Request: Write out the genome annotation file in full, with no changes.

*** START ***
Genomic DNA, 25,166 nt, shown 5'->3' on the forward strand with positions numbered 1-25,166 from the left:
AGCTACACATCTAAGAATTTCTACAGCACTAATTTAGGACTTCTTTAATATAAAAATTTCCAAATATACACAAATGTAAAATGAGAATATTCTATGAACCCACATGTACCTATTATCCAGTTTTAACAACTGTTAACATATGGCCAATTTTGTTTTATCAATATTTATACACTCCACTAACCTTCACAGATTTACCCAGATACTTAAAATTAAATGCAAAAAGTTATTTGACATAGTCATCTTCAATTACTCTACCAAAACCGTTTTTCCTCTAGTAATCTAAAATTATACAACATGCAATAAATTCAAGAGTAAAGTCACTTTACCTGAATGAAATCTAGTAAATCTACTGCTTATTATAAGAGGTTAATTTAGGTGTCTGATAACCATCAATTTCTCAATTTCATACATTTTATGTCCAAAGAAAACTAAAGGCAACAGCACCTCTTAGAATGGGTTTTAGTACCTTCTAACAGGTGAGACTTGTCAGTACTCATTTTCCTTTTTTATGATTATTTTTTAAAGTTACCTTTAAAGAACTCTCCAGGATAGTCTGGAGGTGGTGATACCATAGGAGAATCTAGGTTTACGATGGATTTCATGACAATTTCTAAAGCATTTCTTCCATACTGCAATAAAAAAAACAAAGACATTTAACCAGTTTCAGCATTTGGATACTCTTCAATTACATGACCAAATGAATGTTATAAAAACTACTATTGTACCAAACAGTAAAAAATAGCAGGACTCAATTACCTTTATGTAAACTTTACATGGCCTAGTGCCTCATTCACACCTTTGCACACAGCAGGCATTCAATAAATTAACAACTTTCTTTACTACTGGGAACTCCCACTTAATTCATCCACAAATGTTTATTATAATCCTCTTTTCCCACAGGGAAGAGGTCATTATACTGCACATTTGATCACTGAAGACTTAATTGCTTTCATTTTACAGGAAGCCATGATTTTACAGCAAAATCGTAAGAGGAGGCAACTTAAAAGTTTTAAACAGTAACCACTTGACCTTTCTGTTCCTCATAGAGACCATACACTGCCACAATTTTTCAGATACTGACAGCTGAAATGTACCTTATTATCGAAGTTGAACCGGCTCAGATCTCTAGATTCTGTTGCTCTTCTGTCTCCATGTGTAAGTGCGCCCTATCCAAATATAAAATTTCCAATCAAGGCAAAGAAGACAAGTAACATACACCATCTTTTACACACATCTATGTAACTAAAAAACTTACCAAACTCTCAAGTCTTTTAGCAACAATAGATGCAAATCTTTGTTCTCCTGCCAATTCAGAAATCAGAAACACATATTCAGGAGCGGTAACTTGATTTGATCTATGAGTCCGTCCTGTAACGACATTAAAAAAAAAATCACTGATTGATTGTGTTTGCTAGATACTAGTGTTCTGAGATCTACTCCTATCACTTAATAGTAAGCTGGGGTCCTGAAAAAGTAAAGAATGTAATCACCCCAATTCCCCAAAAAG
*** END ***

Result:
Genomic DNA, 25,166 nt, shown 5'->3' on the forward strand with positions numbered 1-25,166 from the left:
AGCTACACATCTAAGAATTTCTACAGCACTAATTTAGGACTTCTTTAATATAAAAATTTCCAAATATACACAAATGTAAAATGAGAATATTCTATGAACCCACATGTACCTATTATCCAGTTTTAACAACTGTTAACATATGGCCAATTTTGTTTTATCAATATTTATACACTCCACTAACCTTCACAGATTTACCCAGATACTTAAAATTAAATGCAAAAAGTTATTTGACATAGTCATCTTCAATTACTCTACCAAAACCGTTTTTCCTCTAGTAATCTAAAATTATACAACATGCAATAAATTCAAGAGTAAAGTCACTTTACCTGAATGAAATCTAGTAAATCTACTGCTTATTATAAGAGGTTAATTTAGGTGTCTGATAACCATCAATTTCTCAATTTCATACATTTTATGTCCAAAGAAAACTAAAGGCAACAGCACCTCTTAGAATGGGTTTTAGTACCTTCTAACAGGTGAGACTTGTCAGTACTCATTTTCCTTTTTTATGATTATTTTTTAAAGTTACCTTTAAAGAACTCTCCAGGATAGTCTGGAGGTGGTGATACCATAGGAGAATCTAGGTTTACGATGGATTTCATGACAATTTCTAAAGCATTTCTTCCATACTGCAATAAAAAAAACAAAGACATTTAACCAGTTTCAGCATTTGGATACTCTTCAATTACATGACCAAATGAATGTTATAAAAACTACTATTGTACCAAACAGTAAAAAATAGCAGGACTCAATTACCTTTATGTAAACTTTACATGGCCTAGTGCCTCATTCACACCTTTGCACACAGCAGGCATTCAATAAATTAACAACTTTCTTTACTACTGGGAACTCCCACTTAATTCATCCACAAATGTTTATTATAATCCTCTTTTCCCACAGGGAAGAGGTCATTATACTGCACATTTGATCACTGAAGACTTAATTGCTTTCATTTTACAGGAAGCCATGATTTTACAGCAAAATCGTAAGAGGAGGCAACTTAAAAGTTTTAAACAGTAACCACTTGACCTTTCTGTTCCTCATAGAGACCATACACTGCCACAATTTTTCAGATACTGACAGCTGAAATGTACCTTATTATCGAAGTTGAACCGGCTCAGATCTCTAGATTCTGTTGCTCTTCTGTCTCCATGTGTAAGTGCGCCCTATCCAAATATAAAATTTCCAATCAAGGCAAAGAAGACAAGTAACATACACCATCTTTTACACACATCTATGTAACTAAAAAACTTACCAAACTCTCAAGTCTTTTAGCAACAATAGATGCAAATCTTTGTTCTCCTGCCAATTCAGAAATCAGAAACACATATTCAGGAGCGGTAACTTGATTTGATCTATGAGTCCGTCCTGTAACGACATTAAAAAAAAAATCACTGATTGATTGTGTTTGCTAGATACTAGTGTTCTGAGATCTACTCCTATCACTTAATAGTAAGCTGGGGTCCTGAAAAAGTAAAGAATGTAATCACCCCAATTCCCCAAAAAG